New study may yield cure for cat allergies

New study may yield cure for cat allergies

Relief from cat allergies may not be far away. Scientists in the U.K. believe they have found why cats produce allergic reactions in some humans. According to the Asthma and Allergy Foundation of America, nearly 20 to 30 percent of people with asthma suffer from symptoms as minor as itching or severe as full-blown asthma attacks when a cat is nearby.

“This is the first time we have discovered the process that leads to the allergic reaction. It opens up a whole new type of drug to treat it,” says the study’s author Dr. Clare Bryant, from Cambridge University’s department of veterinary medicine in a statement. Bryant’s research will be published in the Journal of Immunology.

Standard remedies such as antihistamines or allergy shots may soon be a thing of the past for treating cat allergies.  Cambridge University researchers say drugs such as inhalers and pills are already being developed specifically for cat allergies and could be available in as little as five years.

Researchers figured out that feline dandruff in fur, commonly called dander, carries a protein that triggers these annoying symptoms when coming in contact with a chemical in humans.  The allergen in dander has sticky properties which make it particularly easy to travel from cat to clothing, to carpet, to walls, handles, etc.  Even locations where no cat is present call be home to dander as it is routinely transported by humans.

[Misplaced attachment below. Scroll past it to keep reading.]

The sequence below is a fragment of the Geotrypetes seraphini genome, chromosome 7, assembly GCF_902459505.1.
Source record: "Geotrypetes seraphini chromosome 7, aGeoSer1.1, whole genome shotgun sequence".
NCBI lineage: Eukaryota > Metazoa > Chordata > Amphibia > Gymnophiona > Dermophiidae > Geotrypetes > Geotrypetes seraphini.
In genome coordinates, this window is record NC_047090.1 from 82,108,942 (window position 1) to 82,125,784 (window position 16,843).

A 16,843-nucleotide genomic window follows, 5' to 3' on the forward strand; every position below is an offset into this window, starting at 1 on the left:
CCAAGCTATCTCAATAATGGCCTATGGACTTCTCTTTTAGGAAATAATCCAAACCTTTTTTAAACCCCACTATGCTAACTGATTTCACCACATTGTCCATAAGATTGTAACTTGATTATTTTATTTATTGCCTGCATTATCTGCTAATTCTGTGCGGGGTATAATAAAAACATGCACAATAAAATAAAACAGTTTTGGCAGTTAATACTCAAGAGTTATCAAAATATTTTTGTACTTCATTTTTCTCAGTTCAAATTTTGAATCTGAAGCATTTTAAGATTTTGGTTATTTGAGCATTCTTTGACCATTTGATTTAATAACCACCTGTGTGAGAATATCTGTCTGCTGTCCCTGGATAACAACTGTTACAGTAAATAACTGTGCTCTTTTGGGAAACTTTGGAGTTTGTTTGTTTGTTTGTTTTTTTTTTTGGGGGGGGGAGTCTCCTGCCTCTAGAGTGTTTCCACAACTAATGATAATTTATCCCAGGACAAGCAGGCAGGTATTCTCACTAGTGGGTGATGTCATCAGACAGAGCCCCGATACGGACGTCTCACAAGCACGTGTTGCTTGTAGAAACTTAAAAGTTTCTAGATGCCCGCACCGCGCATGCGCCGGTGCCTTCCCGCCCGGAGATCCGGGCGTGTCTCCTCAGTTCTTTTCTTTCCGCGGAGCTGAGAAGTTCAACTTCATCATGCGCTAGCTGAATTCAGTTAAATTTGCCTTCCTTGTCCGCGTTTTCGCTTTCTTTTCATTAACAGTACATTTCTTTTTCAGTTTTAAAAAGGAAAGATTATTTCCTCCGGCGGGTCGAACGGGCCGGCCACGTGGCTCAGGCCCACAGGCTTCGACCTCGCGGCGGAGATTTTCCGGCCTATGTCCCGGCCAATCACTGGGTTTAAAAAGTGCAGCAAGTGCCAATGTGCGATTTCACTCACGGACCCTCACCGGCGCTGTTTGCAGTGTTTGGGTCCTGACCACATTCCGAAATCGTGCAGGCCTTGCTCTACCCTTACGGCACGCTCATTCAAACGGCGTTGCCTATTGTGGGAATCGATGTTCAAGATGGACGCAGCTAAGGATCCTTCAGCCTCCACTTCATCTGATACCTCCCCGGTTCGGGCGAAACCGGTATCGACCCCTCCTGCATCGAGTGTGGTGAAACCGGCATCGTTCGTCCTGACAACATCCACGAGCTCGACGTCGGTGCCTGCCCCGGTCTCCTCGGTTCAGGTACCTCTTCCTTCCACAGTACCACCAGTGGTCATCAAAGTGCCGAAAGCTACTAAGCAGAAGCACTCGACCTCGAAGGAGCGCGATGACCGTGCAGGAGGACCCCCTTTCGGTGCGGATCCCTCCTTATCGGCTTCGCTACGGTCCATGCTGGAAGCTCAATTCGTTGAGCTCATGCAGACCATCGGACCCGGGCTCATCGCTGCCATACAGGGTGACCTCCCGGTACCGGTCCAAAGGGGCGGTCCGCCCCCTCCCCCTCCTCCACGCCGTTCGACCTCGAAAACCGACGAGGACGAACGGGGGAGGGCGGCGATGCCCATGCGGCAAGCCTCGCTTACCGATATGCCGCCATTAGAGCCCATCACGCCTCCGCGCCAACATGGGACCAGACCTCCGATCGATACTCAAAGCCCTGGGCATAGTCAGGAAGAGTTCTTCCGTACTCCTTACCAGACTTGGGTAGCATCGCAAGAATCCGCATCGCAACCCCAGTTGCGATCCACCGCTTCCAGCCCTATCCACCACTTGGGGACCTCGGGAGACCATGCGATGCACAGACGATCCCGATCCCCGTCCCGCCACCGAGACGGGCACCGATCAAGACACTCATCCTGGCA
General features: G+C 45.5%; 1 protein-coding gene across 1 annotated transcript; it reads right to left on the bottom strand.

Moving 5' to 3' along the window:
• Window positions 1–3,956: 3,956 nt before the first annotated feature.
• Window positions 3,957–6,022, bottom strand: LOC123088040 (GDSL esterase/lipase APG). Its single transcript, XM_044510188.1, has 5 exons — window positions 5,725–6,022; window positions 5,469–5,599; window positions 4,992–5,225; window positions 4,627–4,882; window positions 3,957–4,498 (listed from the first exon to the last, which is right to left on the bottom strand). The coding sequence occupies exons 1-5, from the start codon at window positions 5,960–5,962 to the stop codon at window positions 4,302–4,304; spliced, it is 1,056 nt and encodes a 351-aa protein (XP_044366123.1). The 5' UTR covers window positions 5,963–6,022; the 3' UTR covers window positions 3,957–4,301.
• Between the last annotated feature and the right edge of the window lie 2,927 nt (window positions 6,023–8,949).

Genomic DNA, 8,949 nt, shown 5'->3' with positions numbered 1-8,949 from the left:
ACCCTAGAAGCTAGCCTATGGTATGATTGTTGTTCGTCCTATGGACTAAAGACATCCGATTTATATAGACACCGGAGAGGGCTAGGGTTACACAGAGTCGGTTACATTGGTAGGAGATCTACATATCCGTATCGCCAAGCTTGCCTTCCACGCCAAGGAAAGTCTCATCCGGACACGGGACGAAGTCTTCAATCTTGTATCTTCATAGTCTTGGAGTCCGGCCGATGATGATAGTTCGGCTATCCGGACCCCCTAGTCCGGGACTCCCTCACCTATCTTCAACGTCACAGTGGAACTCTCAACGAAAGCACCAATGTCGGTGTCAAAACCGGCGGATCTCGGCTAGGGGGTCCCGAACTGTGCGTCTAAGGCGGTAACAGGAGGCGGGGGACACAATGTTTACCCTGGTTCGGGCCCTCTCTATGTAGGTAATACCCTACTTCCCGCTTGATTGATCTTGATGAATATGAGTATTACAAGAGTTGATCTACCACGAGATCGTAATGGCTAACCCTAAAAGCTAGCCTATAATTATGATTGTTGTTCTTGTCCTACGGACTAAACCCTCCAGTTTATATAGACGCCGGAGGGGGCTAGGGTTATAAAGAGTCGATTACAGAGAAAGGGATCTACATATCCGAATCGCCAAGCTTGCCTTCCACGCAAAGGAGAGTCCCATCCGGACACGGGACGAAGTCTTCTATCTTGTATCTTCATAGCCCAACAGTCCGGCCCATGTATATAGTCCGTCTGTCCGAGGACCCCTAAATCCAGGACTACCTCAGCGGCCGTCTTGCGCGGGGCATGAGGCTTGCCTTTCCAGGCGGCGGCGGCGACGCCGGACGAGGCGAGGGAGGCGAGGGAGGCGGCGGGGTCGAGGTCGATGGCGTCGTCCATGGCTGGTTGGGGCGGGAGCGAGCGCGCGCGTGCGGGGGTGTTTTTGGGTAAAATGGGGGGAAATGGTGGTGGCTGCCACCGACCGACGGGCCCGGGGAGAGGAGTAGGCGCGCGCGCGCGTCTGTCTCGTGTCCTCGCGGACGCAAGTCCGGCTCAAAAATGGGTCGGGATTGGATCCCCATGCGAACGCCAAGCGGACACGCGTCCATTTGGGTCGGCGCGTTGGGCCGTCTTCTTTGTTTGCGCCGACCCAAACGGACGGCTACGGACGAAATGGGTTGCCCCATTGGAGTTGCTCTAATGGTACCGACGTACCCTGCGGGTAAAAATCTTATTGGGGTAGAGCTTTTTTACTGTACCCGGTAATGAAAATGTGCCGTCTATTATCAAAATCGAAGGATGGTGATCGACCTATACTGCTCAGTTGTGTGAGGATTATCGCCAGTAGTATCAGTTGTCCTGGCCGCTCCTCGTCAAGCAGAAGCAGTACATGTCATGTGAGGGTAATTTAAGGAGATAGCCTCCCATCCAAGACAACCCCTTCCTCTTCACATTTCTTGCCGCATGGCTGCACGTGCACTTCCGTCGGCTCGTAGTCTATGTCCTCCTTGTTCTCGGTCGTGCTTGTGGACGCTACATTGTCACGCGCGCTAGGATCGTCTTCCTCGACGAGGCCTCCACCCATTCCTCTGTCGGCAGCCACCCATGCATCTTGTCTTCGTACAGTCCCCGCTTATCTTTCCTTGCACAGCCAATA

This discovery allows for more precise and targeted remedies for allergic reactions in humans.

While the new remedies might not be ready for some time, doctors say there are ways to reduce and treat allergic reactions from pets.

While completely avoiding cat dander is impossible, there are steps you can take to reduce your exposure says Dr. Karen Jackson, clinical allergist and immunologist at Advocate Condell Medical Center.

“For people with allergies that have cats in the home, it’s important to keep your cat out of the bedroom. Studies show that being in a hypoallergenic environment for six to eight hours will help decrease symptoms.”

Dr. Jackson also suggests investing in HEPA (high-efficiency particulate air) filters, keeping your cat well-groomed to minimize loose dander, and ripping up carpet for hardwood floors.

“If you visit a household with a cat, be sure to regularly wash your hands, avoid touching your face and change clothes upon arriving home.”

Are so-called hypoallergenic cats like the “hairless” sphinx the answer for allergy suffering cat lovers? Some breeds are said to be less likely to trigger symptoms. However, Dr. Jackson says any cat has the potential to carry allergens – regardless of breed, hair length, or how much it sheds.

 

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health enews Staff
health enews Staff

health enews staff is a group of experienced writers from our Advocate Aurora Health sites, which also includes freelance or intern writers.